Earth-like exoplanets unlikely to become another ‘pale blue dot’

(ORDO NEWS) — When looking for Earth-like planets around other stars, instead of looking for the “pale blue dot” described by Carl Sagan, a new study suggests looking for dry, cold “pale yellow” worlds.

Scientists believe that such searches are more likely to succeed. According to a study presented at the Europlanet Science Congress 2022 in Granada, the balance between land and water that has helped life flourish on Earth is very rare.

A team of scientists from Germany and Switzerland, led by Tilman Spon and Dennis Hoening, studied how the evolution and cycles of continents and water can influence the development of exoplanets.

Using simulations, scientists calculated that terrestrial exoplanets have an 80% chance of being covered by land, in 20% of cases, worlds can be mostly covered by water. Only 1% of the planets had a distribution of land and water similar to that of Earth.

The team’s models suggest that average surface temperatures will not differ too much, 5°C deviations are possible, but the distribution of land and oceans will affect the climate of the planets.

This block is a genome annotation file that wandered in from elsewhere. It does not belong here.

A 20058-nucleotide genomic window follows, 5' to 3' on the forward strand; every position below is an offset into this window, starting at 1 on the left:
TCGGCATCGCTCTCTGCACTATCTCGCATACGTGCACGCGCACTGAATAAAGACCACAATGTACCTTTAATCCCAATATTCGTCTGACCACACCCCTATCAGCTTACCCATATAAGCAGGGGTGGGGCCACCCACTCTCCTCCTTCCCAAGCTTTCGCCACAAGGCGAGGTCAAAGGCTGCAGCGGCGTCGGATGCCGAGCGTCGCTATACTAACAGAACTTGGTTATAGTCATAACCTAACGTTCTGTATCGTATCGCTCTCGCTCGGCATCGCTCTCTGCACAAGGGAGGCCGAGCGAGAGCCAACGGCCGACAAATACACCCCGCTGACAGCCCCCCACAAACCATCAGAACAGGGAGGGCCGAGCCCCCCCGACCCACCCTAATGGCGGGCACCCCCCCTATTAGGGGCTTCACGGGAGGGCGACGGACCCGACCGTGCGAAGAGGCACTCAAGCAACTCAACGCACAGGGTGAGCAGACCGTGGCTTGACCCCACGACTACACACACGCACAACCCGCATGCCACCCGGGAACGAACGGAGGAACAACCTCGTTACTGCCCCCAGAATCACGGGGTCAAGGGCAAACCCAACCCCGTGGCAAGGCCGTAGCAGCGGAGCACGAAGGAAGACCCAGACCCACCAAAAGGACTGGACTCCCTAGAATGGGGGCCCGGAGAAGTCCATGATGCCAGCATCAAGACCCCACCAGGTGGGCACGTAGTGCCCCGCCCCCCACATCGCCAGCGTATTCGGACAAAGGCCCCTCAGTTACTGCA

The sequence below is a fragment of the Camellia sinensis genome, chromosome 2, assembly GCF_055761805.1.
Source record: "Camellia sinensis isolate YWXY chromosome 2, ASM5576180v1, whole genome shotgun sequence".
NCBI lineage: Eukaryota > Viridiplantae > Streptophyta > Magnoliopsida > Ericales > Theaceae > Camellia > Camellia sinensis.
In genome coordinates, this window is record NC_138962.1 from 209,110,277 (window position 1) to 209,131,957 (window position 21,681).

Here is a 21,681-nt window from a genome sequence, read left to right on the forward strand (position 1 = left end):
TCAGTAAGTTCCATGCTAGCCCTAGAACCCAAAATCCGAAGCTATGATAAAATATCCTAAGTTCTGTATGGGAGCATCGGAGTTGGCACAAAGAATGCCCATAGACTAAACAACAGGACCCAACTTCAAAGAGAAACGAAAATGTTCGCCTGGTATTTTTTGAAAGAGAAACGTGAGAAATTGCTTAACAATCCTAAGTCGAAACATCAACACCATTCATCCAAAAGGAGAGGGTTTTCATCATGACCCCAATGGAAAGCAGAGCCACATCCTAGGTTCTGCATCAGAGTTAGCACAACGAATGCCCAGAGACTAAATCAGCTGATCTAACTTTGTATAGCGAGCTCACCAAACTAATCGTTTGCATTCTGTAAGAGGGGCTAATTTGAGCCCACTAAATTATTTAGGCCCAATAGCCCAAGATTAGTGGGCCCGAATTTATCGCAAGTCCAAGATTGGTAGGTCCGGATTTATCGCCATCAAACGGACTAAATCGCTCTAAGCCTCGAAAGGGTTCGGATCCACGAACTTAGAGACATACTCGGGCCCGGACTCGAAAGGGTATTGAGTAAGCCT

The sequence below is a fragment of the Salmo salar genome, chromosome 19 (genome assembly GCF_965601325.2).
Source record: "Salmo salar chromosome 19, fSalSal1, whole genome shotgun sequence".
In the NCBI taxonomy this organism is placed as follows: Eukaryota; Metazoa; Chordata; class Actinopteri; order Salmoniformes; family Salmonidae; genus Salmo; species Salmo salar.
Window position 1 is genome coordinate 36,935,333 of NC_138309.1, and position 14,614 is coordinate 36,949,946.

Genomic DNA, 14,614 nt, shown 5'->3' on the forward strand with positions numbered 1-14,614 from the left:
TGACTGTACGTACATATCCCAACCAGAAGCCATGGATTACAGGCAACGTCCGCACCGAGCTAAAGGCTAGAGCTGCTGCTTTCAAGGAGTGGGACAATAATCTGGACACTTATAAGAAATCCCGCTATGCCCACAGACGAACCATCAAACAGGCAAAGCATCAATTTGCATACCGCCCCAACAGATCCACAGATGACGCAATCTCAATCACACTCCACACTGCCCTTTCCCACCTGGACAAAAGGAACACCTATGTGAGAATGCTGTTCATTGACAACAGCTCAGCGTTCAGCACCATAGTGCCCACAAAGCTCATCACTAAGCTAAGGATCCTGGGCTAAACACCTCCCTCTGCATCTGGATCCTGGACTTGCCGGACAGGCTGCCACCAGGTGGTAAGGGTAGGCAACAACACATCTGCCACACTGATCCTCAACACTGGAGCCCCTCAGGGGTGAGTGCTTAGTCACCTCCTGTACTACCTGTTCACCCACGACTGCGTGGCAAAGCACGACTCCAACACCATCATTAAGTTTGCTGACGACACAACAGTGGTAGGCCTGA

An ocean world with less than 10% land mass would be humid and warm, with a climate similar to Earth’s during the tropical and subtropical era following the asteroid impact that killed the dinosaurs.

Continental worlds with less than 30% oceans will experience colder, drier, and harsher climates. Cold deserts could be located in the interior of the land, and in general they would be similar to our Earth during the last ice age, when extensive glaciers and ice sheets formed.

On Earth, the growth of continents due to volcanic activity and their erosion due to weathering are roughly balanced. Life based on photosynthesis thrives on land, where it has direct access to solar energy. The oceans are a huge reservoir of water that increases rainfall and keeps the current climate from getting too dry.

“Our numerical models show that the modern Earth may be an exceptional planet. While all the simulated planets can be considered habitable, their fauna and flora can be quite different,” said Professor Spon.


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